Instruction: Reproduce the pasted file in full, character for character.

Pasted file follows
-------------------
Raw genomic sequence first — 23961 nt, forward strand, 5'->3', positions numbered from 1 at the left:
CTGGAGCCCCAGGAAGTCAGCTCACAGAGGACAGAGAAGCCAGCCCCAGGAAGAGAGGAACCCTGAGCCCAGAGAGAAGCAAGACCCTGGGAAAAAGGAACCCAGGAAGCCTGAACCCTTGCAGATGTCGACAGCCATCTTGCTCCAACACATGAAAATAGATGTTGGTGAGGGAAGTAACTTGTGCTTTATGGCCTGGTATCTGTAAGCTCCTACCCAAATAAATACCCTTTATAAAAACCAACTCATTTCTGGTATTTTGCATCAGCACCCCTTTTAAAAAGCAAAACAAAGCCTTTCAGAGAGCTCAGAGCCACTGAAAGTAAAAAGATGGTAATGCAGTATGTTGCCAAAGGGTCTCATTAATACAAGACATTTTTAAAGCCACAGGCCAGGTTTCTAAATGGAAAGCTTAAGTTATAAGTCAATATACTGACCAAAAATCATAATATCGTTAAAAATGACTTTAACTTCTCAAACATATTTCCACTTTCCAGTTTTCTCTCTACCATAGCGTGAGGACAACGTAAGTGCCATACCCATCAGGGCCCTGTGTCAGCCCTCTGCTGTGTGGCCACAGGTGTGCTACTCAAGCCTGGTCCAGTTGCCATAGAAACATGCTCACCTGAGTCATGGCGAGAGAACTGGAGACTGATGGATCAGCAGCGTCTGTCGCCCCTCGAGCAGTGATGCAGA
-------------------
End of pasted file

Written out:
Raw genomic sequence first — 23961 nt, forward strand, 5'->3', positions numbered from 1 at the left:
CTGGAGCCCCAGGAAGTCAGCTCACAGAGGACAGAGAAGCCAGCCCCAGGAAGAGAGGAACCCTGAGCCCAGAGAGAAGCAAGACCCTGGGAAAAAGGAACCCAGGAAGCCTGAACCCTTGCAGATGTCGACAGCCATCTTGCTCCAACACATGAAAATAGATGTTGGTGAGGGAAGTAACTTGTGCTTTATGGCCTGGTATCTGTAAGCTCCTACCCAAATAAATACCCTTTATAAAAACCAACTCATTTCTGGTATTTTGCATCAGCACCCCTTTTAAAAAGCAAAACAAAGCCTTTCAGAGAGCTCAGAGCCACTGAAAGTAAAAAGATGGTAATGCAGTATGTTGCCAAAGGGTCTCATTAATACAAGACATTTTTAAAGCCACAGGCCAGGTTTCTAAATGGAAAGCTTAAGTTATAAGTCAATATACTGACCAAAAATCATAATATCGTTAAAAATGACTTTAACTTCTCAAACATATTTCCACTTTCCAGTTTTCTCTCTACCATAGCGTGAGGACAACGTAAGTGCCATACCCATCAGGGCCCTGTGTCAGCCCTCTGCTGTGTGGCCACAGGTGTGCTACTCAAGCCTGGTCCAGTTGCCATAGAAACATGCTCACCTGAGTCATGGCGAGAGAACTGGAGACTGATGGATCAGCAGCGTCTGTCGCCCCTCGAGCAGTGATGCAGA